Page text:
💩 bullshit

*or George Box

Let's recap how we got to today.

  • Monday, we introduced Kahneman and Mauboussin and emphasized that names matter.

  • Tuesday, we looked at megaprojects, noted the consistent error, and warned about stories.

  • Wednesday, we headed back to the world of sports to see the change from scouts to sabermetricians and the roll of the media.

Today, we emphasize the work required. This might be the most difficult perspective. Not to assume, but to shoulder.

One way to adopt the outside view is to imagine you're physically from out-side. This was Tom Wolfe's technique and he aimed to be 'the man from Mars.'

As Wolfe traipsed around the country talking to people about their lives he realized something-he didn't know a lot about their lives.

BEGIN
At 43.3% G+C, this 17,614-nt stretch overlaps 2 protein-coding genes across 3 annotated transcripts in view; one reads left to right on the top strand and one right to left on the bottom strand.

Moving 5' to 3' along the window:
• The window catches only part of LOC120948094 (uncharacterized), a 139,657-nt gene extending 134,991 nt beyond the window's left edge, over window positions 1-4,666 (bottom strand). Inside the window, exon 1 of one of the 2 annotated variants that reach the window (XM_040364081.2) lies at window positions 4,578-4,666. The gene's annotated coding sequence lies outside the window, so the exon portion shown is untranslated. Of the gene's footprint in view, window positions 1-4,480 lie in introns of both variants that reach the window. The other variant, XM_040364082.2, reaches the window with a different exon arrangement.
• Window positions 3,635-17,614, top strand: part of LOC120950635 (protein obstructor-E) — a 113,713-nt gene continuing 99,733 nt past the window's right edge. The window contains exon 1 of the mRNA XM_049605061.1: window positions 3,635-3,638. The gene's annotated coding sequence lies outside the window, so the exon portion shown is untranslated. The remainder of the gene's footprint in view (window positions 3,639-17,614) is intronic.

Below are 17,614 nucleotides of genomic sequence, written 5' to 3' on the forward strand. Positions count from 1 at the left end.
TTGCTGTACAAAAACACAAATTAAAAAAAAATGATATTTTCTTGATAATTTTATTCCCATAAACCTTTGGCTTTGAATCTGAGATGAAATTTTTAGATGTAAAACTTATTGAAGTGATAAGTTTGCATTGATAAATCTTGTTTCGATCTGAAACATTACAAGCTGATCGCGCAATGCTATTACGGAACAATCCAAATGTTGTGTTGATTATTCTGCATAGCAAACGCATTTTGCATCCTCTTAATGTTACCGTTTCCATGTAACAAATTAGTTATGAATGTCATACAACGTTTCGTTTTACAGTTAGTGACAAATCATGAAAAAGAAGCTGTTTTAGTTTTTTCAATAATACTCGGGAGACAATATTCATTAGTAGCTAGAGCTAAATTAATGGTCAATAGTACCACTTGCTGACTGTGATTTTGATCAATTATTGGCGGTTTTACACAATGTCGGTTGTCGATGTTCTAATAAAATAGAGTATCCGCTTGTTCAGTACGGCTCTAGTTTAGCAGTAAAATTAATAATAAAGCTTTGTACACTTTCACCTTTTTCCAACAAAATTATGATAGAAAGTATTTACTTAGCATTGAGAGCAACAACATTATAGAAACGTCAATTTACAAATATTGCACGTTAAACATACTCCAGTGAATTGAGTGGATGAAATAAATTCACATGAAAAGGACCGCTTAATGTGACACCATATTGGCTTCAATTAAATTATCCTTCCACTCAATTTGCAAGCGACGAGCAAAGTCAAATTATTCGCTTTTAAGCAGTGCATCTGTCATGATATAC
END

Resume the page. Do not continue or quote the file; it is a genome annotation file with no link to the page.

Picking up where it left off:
When he tried to fit Wolfe said, "I was depriving myself the chance to ask some very obvious questions." Noting the error of his ways, Wolfe literally embodied an outsiders attire: the white suit.

Okay, don’t fit in, easy enough. But it’s not easy. It’s easy to fit in with the people around you as well as your own point-of-view. We’ve evolved to seek confirming evidence.

Brian Caplan is an economist at George Mason University and dining partner to Tyler Cowen. The erudite polymath praises Caplan for his approach to new and interesting problems. One of Caplan's ideas is the ideological Turing test.

Riffing on the - named after Alan - Turing Test, Caplan asks if a person can mimic another view. "Once you can pass that test then you've at least indicated you understand a view you disagree with."

This creates a handy visual; a Turing Test robot in a white suit.

My favorite word is bullshit. My least favorite emoji is 💩.

We used that emoji this week because it’s easy to fall for the bullshit of others and the bullshit of ourselves. The outside view takes work because it’s often non-conforming to our lives, it’s hard to find, and it’s about other people. We like stories, hell this email is built on them, but numbers are just stories in another language. Now we know the name of the thing: base rates and the outside view.